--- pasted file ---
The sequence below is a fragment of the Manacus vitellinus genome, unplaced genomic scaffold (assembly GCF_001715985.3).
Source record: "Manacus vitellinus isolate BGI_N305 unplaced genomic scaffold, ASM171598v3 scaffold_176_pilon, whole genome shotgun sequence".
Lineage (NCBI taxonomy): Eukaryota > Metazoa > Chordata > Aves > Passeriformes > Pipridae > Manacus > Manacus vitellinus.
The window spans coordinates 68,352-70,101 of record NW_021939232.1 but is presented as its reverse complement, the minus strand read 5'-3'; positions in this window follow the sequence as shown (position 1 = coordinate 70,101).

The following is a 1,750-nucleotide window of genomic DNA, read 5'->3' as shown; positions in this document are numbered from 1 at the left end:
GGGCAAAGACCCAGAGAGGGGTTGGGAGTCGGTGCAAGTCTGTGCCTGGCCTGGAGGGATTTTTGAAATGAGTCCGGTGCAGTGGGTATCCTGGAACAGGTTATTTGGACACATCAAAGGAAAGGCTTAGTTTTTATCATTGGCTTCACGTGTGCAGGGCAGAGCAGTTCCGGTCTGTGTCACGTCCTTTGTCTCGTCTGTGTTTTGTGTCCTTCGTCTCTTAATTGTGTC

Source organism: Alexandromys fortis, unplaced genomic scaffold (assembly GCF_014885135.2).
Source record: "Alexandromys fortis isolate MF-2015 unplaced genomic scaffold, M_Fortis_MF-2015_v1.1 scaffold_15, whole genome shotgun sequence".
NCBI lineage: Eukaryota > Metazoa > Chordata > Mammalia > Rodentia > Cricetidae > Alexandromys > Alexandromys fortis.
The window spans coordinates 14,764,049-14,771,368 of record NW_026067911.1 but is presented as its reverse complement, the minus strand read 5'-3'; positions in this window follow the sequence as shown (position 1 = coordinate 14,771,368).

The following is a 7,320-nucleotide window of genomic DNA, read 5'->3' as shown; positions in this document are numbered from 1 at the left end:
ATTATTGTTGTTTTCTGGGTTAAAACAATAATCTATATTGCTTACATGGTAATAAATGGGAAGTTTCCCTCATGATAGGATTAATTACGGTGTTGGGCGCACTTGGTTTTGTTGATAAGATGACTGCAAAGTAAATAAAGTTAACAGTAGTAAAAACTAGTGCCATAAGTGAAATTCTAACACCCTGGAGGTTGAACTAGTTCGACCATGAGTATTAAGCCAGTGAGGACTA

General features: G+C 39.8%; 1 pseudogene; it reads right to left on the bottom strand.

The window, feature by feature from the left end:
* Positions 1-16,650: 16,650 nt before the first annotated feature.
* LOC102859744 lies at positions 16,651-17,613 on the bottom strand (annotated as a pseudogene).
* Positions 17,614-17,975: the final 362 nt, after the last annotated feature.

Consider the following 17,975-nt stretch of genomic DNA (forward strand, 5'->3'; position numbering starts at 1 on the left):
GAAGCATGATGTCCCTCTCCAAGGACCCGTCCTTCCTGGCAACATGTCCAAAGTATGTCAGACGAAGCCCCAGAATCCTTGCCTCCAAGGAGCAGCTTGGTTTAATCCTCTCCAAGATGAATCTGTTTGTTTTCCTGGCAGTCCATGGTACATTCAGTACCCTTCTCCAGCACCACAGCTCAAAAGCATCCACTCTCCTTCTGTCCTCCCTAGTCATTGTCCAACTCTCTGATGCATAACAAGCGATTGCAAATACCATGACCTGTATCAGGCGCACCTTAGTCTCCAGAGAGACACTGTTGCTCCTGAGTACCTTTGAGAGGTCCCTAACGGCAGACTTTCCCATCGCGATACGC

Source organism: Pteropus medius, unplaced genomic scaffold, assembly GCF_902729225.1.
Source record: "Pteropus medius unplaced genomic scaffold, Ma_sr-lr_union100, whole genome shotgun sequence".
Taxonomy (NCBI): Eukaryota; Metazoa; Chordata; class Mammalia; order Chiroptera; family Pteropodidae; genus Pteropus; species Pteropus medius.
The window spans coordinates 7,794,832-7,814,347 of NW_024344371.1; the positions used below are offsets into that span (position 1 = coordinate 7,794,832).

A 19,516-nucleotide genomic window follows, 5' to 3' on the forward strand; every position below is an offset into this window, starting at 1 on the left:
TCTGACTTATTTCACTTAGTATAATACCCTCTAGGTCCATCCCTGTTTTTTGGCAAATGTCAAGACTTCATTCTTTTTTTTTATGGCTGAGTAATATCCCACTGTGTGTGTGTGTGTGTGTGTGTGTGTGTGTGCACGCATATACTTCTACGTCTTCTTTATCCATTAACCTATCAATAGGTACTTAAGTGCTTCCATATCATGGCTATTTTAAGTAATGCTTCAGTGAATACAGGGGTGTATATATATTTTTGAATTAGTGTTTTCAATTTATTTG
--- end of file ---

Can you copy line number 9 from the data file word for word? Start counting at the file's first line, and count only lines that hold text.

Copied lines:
NCBI lineage: Eukaryota > Metazoa > Chordata > Mammalia > Rodentia > Cricetidae > Alexandromys > Alexandromys fortis.